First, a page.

Californian foie gras fans stuffed themselves at gastronomic last suppers this weekend, hours before a ban on the delicacy came into force after years of wrangling.
But even before the July 1 deadline, devotees of the prized French food – fatty liver, made by force-feeding ducks or geese – have been devising ways to circumvent the ban, dubbed 'foie-maggedon" by some.
While animal rights groups hailed the law which outlaws selling or making foie gras – pushed through by former governor and movie star Arnold Scwarzenegger – pro-foie gras supporters are not going down without a fight.
"I think many people are hopeful the ban will be reversed," said a spokeswoman for the two Michelin-starred Melisse restaurant in Santa Monica, which served a "Foie Gras for All" menu since January. The $185-a-head menu included foie gras and Dover sole, followed for dessert by "something sweet with foie" – foie gras ice cream. "They've been sold out all week and selling the all foie dinners to packed crowds," added the spokeswoman for Melisse, which has nevertheless vowed to comply with the new law.
From Monday anyone found selling or making foie gras in California faces a $1,000 fine, under a law passed in 2004 but which gave the state's only foie gras producer seven and a half years to comply.
In the run-up to ban, some of the Golden State's top chefs including Thomas Keller, the only American chef with two three Michelin-starred restaurants, redoubled efforts to persuade lawmakers to overturn the ban. Calling themselves the Coalition for Humane and Ethical Farming Standards (CHEFS), the group have staged a series of foie gras-rich evenings to raise money for the cause.
But John Burton, the former California legislator who drafted the law, has dismissed their calls, likening the tradition of foie gras to waterboarding and female genital mutilation. "I'd like to sit all 100 of them down and have duck and goose fat – better yet, dry oatmeal – shoved down their throats over and over and over again," he told the San Francisco Chronicle in April.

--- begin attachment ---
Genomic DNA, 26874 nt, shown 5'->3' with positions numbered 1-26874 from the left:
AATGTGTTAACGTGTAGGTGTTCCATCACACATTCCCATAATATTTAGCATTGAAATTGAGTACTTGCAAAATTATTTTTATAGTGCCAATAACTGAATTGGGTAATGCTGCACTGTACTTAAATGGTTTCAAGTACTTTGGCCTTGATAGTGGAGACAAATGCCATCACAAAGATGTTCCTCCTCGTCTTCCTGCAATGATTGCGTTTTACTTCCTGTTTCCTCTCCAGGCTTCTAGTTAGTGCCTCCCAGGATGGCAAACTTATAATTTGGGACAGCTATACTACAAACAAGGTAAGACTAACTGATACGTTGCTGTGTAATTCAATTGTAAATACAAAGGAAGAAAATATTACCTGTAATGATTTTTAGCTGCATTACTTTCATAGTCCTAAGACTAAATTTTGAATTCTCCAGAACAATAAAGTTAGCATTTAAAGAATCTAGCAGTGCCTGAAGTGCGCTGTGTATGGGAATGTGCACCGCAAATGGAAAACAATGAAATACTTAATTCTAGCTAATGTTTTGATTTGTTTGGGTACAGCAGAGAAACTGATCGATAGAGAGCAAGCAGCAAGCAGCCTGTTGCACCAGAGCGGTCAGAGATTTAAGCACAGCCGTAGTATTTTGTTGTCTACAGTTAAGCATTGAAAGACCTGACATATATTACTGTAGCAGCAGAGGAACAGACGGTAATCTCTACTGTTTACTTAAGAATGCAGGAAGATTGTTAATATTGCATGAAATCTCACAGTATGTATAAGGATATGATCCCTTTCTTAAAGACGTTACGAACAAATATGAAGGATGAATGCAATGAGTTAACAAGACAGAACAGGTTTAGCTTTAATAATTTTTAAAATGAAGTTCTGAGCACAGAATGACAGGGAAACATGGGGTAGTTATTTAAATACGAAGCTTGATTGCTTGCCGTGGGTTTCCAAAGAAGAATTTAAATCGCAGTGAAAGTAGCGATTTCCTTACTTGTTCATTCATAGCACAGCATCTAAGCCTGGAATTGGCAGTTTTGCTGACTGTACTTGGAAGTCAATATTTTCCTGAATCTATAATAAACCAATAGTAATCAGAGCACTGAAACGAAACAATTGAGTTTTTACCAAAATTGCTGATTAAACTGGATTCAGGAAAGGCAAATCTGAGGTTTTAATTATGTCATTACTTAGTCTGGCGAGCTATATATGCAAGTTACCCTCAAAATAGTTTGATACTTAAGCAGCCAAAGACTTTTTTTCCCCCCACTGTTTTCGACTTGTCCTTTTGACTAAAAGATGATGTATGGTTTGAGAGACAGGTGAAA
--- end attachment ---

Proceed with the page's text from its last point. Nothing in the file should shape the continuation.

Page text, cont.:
The law's entry into force is long overdue, said Paul Shapiro, vice president of the Farm Animal Protection of the Humane Society of the United States. "Seven and half years is a long time to allow a search for alternatives to the abusive force-feeding [of] ducks for foie gras. It's about time this basic anti-cruelty law take effect," he said.
While restaurateurs have overwhelmingly vowed to abide by the new law, ways of side-stepping the ban will no doubt be tested in the coming weeks and months.
It has been mooted that diners could bring foie gras with them to a restaurant, and pay a "Foie-kage" fee, the equivalent of corkage paid to bring wine to a restaurant. Others talk of private supper clubs, organized without any formal sale of foie gras – the new law bans only the sale and production of the delicacy, not its consumption or sharing between friends.
Mirepoix USA, which sells foie gras among other high-end French foodstuffs online, was urging customers to place "stock up and save" orders before June 28, noting that foie gras can be safely frozen and stored for up to two years. It has also launched a service where orders placed online can be picked up in neighboring Nevada, either in Reno or Las Vegas.
"Restaurants, specialty food stores, and individuals who enjoy foie gras hope that eventually the ban will be repealed," the company stated. "But in the meantime, Mirepoix USA has made arrangements to try to satisfy our customer's desire for foie gras, while still respecting the legislation."
France's foie gras industry body, CIFOG, said last week that California's law contravenes international trade law, adding that it had asked for a meeting with the French agriculture minister on Monday, the first day of the ban.
"Even if the financial impact is tiny, the decision by California really prejudices our image," said Marie-Pierre Pé, chief representative of the industry committee. "Since we respect the physiology of the animal, we cannot just let this go without reacting," she said, noting that the oesophagus of a goose or a duck has greater elasticity than that of a human.
Back in the United States, animal rights campaigner Shapiro holds that ordinary Californians will not lament the loss of foie gras from menus. "Most Californians have never eaten it, and many probably couldn't even pronounce it. While demand for foie gras is low, the cruelty involved in producing it is very high, and we're glad to see the law take effect."
- AFP, with Wine Searcher staff